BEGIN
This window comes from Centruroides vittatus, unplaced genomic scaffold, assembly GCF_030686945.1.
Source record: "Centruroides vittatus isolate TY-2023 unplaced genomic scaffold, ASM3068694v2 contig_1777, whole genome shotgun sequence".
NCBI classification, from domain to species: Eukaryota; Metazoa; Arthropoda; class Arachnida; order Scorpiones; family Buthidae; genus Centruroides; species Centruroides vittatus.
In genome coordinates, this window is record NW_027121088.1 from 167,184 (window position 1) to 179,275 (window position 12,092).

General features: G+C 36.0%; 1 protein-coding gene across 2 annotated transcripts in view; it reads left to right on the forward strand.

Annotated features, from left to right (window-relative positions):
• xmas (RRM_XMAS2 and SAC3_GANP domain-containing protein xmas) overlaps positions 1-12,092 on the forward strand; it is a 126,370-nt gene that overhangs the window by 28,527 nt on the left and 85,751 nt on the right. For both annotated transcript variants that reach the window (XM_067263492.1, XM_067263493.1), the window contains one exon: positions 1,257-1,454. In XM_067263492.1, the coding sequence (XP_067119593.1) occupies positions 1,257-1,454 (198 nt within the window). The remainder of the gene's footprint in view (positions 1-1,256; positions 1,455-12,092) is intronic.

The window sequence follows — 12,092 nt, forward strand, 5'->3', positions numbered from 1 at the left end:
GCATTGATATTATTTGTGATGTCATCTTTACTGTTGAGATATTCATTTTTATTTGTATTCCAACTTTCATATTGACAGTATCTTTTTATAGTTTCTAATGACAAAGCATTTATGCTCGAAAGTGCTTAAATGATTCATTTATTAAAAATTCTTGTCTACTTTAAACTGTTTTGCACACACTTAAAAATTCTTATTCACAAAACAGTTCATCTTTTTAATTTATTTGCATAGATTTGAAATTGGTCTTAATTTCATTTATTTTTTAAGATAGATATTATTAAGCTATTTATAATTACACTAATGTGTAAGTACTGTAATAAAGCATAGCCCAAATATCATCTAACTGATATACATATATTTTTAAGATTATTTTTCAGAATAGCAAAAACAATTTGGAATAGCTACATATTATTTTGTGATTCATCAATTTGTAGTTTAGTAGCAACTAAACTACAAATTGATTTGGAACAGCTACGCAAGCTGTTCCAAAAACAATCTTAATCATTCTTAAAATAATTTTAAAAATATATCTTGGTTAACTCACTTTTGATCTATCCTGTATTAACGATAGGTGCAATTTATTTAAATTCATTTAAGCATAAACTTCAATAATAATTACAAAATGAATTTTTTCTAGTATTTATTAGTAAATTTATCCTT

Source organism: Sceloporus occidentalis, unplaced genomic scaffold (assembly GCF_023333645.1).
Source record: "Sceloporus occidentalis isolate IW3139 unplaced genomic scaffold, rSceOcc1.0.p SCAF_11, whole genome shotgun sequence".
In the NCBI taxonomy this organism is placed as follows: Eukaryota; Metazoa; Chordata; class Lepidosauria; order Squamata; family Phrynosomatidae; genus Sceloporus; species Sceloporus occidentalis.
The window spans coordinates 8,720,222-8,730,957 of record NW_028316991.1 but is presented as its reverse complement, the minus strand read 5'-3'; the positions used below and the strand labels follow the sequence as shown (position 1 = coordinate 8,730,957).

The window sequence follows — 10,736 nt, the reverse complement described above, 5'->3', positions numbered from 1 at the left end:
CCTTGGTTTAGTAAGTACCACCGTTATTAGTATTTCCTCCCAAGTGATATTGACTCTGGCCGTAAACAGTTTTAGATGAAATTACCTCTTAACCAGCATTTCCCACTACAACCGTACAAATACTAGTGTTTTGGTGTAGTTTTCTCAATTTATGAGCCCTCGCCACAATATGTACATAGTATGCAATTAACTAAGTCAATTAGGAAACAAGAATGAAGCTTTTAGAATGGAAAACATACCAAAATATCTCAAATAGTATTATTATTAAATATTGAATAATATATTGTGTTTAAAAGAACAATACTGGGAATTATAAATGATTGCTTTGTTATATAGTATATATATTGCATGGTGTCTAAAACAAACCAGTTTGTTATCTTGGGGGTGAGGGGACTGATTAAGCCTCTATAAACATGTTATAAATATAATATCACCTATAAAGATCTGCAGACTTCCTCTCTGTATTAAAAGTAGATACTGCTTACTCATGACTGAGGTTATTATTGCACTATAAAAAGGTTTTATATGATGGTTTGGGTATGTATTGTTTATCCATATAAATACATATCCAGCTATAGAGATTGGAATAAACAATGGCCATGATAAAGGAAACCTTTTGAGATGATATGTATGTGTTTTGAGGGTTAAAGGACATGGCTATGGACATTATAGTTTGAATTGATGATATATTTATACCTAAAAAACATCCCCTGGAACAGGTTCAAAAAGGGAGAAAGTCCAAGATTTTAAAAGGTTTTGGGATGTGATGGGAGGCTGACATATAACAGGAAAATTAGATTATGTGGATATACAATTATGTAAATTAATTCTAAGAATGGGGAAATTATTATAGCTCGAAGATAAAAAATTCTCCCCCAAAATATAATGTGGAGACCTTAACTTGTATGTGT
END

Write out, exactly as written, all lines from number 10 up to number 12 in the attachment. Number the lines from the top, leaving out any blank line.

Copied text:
Source organism: Sceloporus occidentalis, unplaced genomic scaffold (assembly GCF_023333645.1).
Source record: "Sceloporus occidentalis isolate IW3139 unplaced genomic scaffold, rSceOcc1.0.p SCAF_11, whole genome shotgun sequence".
In the NCBI taxonomy this organism is placed as follows: Eukaryota; Metazoa; Chordata; class Lepidosauria; order Squamata; family Phrynosomatidae; genus Sceloporus; species Sceloporus occidentalis.